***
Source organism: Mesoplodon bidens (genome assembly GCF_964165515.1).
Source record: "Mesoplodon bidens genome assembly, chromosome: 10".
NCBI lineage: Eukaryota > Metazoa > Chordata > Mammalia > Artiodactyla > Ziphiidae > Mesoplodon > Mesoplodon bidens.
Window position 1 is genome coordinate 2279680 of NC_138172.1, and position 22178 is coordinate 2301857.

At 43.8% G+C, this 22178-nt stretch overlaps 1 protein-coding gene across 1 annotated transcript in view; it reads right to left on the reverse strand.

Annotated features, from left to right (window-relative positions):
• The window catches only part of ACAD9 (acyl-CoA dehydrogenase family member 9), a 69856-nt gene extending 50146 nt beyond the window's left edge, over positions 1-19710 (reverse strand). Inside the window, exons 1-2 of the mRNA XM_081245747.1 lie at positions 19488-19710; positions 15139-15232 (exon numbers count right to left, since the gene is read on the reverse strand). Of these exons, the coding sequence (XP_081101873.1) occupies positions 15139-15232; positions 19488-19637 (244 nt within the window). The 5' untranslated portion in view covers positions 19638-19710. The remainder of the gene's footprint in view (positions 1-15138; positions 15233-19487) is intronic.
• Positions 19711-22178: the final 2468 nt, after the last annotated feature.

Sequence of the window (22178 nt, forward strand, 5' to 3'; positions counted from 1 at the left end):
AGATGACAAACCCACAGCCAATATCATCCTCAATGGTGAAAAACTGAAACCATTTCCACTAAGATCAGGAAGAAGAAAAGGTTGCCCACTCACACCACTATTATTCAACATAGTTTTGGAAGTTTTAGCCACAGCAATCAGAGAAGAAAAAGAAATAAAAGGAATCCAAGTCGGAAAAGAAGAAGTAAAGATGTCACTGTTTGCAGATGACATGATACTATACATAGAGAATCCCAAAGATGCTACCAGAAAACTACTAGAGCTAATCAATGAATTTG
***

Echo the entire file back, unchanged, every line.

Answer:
Source organism: Mesoplodon bidens (genome assembly GCF_964165515.1).
Source record: "Mesoplodon bidens genome assembly, chromosome: 10".
NCBI lineage: Eukaryota > Metazoa > Chordata > Mammalia > Artiodactyla > Ziphiidae > Mesoplodon > Mesoplodon bidens.
Window position 1 is genome coordinate 2279680 of NC_138172.1, and position 22178 is coordinate 2301857.

At 43.8% G+C, this 22178-nt stretch overlaps 1 protein-coding gene across 1 annotated transcript in view; it reads right to left on the reverse strand.

Annotated features, from left to right (window-relative positions):
• The window catches only part of ACAD9 (acyl-CoA dehydrogenase family member 9), a 69856-nt gene extending 50146 nt beyond the window's left edge, over positions 1-19710 (reverse strand). Inside the window, exons 1-2 of the mRNA XM_081245747.1 lie at positions 19488-19710; positions 15139-15232 (exon numbers count right to left, since the gene is read on the reverse strand). Of these exons, the coding sequence (XP_081101873.1) occupies positions 15139-15232; positions 19488-19637 (244 nt within the window). The 5' untranslated portion in view covers positions 19638-19710. The remainder of the gene's footprint in view (positions 1-15138; positions 15233-19487) is intronic.
• Positions 19711-22178: the final 2468 nt, after the last annotated feature.

Sequence of the window (22178 nt, forward strand, 5' to 3'; positions counted from 1 at the left end):
AGATGACAAACCCACAGCCAATATCATCCTCAATGGTGAAAAACTGAAACCATTTCCACTAAGATCAGGAAGAAGAAAAGGTTGCCCACTCACACCACTATTATTCAACATAGTTTTGGAAGTTTTAGCCACAGCAATCAGAGAAGAAAAAGAAATAAAAGGAATCCAAGTCGGAAAAGAAGAAGTAAAGATGTCACTGTTTGCAGATGACATGATACTATACATAGAGAATCCCAAAGATGCTACCAGAAAACTACTAGAGCTAATCAATGAATTTG